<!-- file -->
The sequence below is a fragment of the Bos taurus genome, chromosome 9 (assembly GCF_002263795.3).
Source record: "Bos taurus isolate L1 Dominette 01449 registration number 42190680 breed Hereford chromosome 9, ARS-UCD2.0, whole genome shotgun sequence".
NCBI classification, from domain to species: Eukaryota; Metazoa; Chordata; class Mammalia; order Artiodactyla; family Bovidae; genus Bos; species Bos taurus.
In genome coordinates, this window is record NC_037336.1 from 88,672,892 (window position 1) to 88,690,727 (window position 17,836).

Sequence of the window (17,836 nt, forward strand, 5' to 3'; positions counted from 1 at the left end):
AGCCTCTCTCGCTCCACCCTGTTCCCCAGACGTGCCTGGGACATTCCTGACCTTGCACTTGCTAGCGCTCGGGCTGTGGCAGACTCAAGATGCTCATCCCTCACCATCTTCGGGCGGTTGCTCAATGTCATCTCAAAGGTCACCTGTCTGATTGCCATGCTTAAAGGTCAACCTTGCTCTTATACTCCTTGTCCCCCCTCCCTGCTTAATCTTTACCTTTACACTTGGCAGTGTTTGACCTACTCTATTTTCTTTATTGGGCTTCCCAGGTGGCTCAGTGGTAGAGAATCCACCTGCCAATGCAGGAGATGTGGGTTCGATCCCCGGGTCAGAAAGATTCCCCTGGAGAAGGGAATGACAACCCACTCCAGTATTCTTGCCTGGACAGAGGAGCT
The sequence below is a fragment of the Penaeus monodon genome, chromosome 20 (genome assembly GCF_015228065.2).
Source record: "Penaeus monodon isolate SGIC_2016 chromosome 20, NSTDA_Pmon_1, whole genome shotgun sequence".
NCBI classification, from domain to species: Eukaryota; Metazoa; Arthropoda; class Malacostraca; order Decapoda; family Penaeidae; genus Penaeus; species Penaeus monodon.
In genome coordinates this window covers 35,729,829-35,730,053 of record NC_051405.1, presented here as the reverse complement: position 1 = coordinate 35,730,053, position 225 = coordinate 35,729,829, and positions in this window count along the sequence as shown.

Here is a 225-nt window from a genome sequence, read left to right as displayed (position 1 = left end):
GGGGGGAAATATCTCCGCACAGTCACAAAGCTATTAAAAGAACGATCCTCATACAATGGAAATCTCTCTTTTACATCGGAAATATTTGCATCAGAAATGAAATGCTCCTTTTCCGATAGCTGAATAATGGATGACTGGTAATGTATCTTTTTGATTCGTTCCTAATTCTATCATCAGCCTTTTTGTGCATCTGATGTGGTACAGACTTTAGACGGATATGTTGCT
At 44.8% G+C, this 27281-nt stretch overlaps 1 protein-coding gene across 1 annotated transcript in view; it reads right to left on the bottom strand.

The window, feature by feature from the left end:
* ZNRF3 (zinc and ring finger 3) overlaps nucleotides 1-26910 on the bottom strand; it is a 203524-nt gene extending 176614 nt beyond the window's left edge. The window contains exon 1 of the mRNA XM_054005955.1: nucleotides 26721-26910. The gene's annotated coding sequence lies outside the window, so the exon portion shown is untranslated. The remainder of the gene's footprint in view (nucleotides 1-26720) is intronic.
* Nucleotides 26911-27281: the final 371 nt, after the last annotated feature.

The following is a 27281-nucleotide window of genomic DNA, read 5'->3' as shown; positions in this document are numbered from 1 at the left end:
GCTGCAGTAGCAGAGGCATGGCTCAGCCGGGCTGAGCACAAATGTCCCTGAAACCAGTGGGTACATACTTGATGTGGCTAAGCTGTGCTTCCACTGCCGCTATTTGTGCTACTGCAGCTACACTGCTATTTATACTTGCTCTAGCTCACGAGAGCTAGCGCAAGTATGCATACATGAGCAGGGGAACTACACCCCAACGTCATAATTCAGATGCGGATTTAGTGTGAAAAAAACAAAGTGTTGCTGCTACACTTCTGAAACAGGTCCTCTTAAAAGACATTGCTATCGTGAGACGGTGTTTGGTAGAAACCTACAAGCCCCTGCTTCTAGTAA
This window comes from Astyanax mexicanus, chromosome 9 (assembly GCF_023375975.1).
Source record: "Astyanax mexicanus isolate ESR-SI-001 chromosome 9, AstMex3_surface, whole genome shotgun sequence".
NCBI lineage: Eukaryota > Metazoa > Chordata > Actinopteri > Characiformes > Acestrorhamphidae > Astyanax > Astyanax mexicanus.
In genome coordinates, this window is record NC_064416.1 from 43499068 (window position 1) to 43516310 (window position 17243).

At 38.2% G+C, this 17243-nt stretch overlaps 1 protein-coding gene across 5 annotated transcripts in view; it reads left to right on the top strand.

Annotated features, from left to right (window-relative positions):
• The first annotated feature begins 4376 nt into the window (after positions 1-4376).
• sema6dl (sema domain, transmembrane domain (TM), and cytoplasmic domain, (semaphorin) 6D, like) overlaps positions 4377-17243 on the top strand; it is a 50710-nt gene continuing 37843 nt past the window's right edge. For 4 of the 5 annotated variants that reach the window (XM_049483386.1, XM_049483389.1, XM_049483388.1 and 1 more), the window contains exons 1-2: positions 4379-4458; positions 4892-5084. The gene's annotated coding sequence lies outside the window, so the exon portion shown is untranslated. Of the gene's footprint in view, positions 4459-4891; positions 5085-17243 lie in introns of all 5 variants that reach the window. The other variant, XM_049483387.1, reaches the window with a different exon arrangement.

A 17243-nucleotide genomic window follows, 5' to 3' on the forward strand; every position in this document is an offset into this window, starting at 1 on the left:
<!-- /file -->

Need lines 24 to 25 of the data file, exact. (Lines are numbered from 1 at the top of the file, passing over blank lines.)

Annotated features, from left to right (window-relative positions):
• The first annotated feature begins 4376 nt into the window (after positions 1-4376).